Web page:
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Squash Bugs Are Eating My Zucchini

Updated on September 6, 2015

This Is Not For The Squimish

It is hot outside and I am cranky. The neighbors across the street think I am crazy and I want zucchini.

We had squash for dinner tonight and it was delicious. There have been wonderful hubs like hyphenbirds hub on zucchini chips that I have been collecting this summer. Usually by now we should be a little tired of squash. Not so this summer, unfortunately I didn't identify the bugs on the plants right away. I thought they were good bugs. They suck the life out of beautiful squash flowers like a vacuum.

A picture of soldier beetles on a sheet about beneficial bugs in the garden lead me astray. They looked sort of like the beetles I saw in the garden. I was wrong. Terribly wrong. In the past when I have seen these beetles, usually late in the summer I squash them. This year because I saw that picture mercy knew no limits. No more mercy for those squash suckers.

Now there is news of terrible plagues of Soldier Beetles. What is a poor gardener to do?

Mistaken Identity

Adult beetle that I thought was a Soldier beetle attacking whatever was eating my squash. In reality they are different stages of the same bugs
Adult beetle that I thought was a Soldier beetle attacking whatever was eating my squash. In reality they are different stages of the same bugs | Source

Under Seige

A full blown attack is waging in the front yard. Agony, watching beautiful zucchini plants wither, the lifeblood sucked out of them. So far the cantaloupe in the back seem fine, but the enemy is ruthless. It flies, crawls, hides, lays eggs and sucks the life out of the plants. As adults they are nearly impossible to kill, the eggs are laid on the underside of the leaves, stick like glue as they seek to produce more soldiers for the army.

Learning about squash bugs causes me more concern. The University of California Agriculture and Natural Resources confirms squash bugs are indeed the problem.

Plan Of Attack

  • Clear any weeds that may be around plants.
  • Feed plants with a good organic vegetable food.
  • Keep plants well watered.
  • Consult on-line consultants like your State Universality
  • Go to your local nursery.

After I decided I was losing the battle I went looking for my bottle of Captain Jack's Dead Bug Brew. I tried it on the little gray bugs that I thought were the culprits. It has Spinosad, a microbial, fast acting organic solution that is toxic to bugs. It didn't seem to slow the feeding frenzy. Then I went back to the University of California Davis Ag site. I couldn't believe there were no natural predators for these bugs.

Small Gray Spider Like Bugs Surround Leaves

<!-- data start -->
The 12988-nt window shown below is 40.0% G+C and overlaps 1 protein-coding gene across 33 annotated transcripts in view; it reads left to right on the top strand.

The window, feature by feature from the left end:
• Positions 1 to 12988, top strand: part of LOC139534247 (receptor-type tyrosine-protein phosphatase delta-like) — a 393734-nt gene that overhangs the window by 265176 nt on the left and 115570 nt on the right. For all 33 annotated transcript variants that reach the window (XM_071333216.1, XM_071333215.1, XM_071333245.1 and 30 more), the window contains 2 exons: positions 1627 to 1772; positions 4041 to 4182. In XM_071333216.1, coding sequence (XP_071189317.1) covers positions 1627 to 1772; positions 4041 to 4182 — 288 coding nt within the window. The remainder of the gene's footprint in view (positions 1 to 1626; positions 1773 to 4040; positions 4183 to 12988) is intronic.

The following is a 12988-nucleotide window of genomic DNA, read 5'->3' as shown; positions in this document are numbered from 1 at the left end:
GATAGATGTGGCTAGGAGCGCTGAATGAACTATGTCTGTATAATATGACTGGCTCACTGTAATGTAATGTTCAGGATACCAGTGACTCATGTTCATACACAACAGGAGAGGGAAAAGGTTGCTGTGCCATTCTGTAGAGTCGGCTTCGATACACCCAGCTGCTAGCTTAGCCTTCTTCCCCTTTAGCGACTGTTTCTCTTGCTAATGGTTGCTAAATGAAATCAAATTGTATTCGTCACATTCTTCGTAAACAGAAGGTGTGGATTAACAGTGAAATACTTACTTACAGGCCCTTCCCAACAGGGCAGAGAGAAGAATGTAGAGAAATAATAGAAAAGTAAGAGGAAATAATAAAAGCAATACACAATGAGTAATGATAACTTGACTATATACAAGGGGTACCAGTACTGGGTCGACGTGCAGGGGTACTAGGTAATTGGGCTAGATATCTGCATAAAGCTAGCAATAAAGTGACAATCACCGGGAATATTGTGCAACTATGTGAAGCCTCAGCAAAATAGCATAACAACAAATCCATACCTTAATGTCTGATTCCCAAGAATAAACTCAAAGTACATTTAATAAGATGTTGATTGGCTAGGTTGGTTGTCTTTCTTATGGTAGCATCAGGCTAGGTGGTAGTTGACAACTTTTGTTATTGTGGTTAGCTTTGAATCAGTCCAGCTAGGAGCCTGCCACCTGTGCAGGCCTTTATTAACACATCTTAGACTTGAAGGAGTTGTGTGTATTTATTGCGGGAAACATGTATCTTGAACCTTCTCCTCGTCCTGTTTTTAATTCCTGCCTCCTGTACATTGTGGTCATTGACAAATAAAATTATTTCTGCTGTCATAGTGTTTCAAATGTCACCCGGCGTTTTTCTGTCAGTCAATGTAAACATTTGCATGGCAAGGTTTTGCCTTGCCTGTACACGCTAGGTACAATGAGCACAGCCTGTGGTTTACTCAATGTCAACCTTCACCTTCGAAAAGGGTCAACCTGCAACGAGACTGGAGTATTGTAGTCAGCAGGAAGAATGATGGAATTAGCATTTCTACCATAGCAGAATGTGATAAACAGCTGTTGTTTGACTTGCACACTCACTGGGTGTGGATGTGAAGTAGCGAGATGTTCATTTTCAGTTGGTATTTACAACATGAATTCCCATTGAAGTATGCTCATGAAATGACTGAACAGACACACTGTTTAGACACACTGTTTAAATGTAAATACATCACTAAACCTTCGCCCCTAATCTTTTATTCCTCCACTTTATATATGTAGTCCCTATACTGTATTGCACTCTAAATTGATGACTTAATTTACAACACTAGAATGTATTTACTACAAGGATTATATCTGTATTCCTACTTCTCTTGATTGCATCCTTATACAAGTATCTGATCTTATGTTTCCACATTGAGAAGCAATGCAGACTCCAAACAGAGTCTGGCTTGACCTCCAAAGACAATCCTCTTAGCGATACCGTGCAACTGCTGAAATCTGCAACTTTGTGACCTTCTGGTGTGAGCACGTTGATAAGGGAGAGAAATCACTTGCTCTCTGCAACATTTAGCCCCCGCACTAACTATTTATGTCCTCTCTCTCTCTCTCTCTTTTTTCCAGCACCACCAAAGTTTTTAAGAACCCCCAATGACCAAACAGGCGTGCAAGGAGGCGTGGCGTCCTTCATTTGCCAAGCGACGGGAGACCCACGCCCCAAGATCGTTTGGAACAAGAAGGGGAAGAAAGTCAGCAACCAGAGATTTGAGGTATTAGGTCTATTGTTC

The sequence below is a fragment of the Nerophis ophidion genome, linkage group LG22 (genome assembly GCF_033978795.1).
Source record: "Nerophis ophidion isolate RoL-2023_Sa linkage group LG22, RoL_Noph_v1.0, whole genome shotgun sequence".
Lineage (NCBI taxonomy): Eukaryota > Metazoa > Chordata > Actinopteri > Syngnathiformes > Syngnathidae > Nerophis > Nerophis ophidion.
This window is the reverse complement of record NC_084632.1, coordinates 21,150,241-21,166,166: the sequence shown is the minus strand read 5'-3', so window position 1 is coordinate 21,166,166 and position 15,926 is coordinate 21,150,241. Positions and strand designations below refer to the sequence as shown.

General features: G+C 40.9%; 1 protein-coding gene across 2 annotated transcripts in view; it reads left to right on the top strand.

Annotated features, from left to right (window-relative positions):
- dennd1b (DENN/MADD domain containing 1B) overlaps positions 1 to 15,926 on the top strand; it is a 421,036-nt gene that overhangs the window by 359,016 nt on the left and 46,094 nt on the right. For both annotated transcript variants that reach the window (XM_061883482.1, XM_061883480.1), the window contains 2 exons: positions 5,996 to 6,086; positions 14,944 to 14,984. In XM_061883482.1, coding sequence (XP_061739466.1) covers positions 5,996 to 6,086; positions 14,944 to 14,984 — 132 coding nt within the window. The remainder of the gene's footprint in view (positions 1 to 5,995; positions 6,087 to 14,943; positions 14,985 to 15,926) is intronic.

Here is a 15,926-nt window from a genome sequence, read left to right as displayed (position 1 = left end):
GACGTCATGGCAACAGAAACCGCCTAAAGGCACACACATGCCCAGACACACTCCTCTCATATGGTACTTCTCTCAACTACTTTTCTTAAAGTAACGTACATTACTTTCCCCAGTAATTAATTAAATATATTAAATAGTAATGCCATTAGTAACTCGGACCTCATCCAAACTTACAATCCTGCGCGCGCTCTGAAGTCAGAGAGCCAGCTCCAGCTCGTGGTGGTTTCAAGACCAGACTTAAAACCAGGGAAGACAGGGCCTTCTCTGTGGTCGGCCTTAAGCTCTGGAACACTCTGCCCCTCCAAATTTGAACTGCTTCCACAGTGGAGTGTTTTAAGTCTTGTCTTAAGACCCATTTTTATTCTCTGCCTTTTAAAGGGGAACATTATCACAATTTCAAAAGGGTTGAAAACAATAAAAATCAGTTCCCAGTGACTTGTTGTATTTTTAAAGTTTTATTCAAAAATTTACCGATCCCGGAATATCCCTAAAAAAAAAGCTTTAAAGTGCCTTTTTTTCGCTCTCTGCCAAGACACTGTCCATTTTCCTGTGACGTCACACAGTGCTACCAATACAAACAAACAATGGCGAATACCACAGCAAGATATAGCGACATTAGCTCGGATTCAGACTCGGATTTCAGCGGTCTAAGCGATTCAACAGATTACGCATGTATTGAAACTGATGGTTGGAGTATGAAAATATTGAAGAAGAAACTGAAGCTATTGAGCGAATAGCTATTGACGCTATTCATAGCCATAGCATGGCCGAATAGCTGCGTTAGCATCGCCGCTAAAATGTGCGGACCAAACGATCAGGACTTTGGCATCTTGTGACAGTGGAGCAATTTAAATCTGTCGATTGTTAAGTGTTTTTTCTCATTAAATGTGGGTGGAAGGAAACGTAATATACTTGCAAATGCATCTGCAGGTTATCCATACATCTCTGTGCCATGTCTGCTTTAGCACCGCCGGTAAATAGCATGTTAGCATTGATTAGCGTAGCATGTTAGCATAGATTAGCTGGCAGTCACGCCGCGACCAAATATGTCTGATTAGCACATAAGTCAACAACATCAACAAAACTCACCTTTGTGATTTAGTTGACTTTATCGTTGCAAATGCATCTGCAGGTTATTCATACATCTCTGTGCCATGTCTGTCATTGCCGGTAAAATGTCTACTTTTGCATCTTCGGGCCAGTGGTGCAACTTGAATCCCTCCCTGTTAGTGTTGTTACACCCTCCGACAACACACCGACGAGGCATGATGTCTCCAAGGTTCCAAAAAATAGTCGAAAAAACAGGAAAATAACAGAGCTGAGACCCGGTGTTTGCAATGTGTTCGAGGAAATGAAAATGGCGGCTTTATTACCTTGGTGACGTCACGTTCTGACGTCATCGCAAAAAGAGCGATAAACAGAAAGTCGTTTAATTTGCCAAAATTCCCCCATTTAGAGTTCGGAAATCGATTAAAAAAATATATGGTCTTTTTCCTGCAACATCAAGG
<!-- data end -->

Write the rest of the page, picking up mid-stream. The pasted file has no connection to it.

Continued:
Various stages of squash bugs
Various stages of squash bugs | Source

There are so many different sizes colors and shapes could these all be squash bugs? "Yes, they are." my master gardener said "They are hard to get rid of. You can plant radishes. That might help". Yeah, a little late for that. Captain Jacks Dead Bug Brew is good. I have had really good results with Captain Jack, but he didn't help much with these squash killers.

They say late in the season there is little to worry about concerning squash bugs. Not helpful during prime production time. Hunger for squash is causing great anguish. Two plants are gone. Trying desperately to save the rest of the garden. Melons are just ripening, so they have to be protected. Squash bugs attack melons also.

R2D2 Started Out As A Rainbow Vacuum


Several articles said hand pick bugs off the plants, then throw into sudsy water. There are hundreds of bugs and they run fast. I needed water and force. If force be the key then R2D2 came to the rescue. Yes, Star Wars R2D2 was originally made out of a Rainbow vacuum cleaner. The basin that dirt goes into is full of water. I added bleach, because soap makes R2 choke. Vacuumed those plant suckers on Sunday night, and Tuesday night, The neighborhood is full of gardeners, but the new people across the street think I am crazy. Saturday the war on the zucchini plants was lost. The yellow squash are withstanding the attack a bit better than the zucchini did.

Sad ending to the first battle.
Sad ending to the first battle. | Source

Difficult To Eradicate

These bug are difficult to eradicate. Identifying the culprit early then attack with everything you can. Hand pick the adult beetles and throw into soapy water. Vacuum every little bug and egg you can spot and keep picking until you see no more. I picked a very sluggish adult off the yellow squash this morning day 12 of the battle.

I love the master gardeners at the farmers market. They have such good ideas. One of my favorite gardener told me, "If you don't want to kill your snails and squash bugs put them into a container and take them to the duck pond. Bugs make much better food for the ducks than bread".

Why didn't I go out to the farm and borrow some chickens or ducks? They would have gotten the job done, and fertilized the garden. Good idea for next year.

Next summer we plant radishes everywhere we plant squash and melons.

Yellow Squash First Bloom After Bug Attack

Yellow squash did survive. Hooray!
Yellow squash did survive. Hooray! | Source

The Last Squash

We had summer here until the early November. We ate our last squash from the surviving squash plant last night.( December 4) Yum.

Remember, these vermin live through the winter, so clear away bug infested plants so these beasts will be on notice not to show up in next years garden.

Radishes don't grow here during the summer band it is too hot. So the plan is planting them as a spring crop. Then we will see if they really are a deterrent to squash bugs.

If you don't especially like radishes, no worries. You can always share them with the neighbors or your local women's shelter or food bank. Food should never go to waste.


Summer Once Again

It's been a warm spring. The squash are doing splendidly producing to their fullest. Planted radishes right next to the squash and they are flourishing.

Until last week.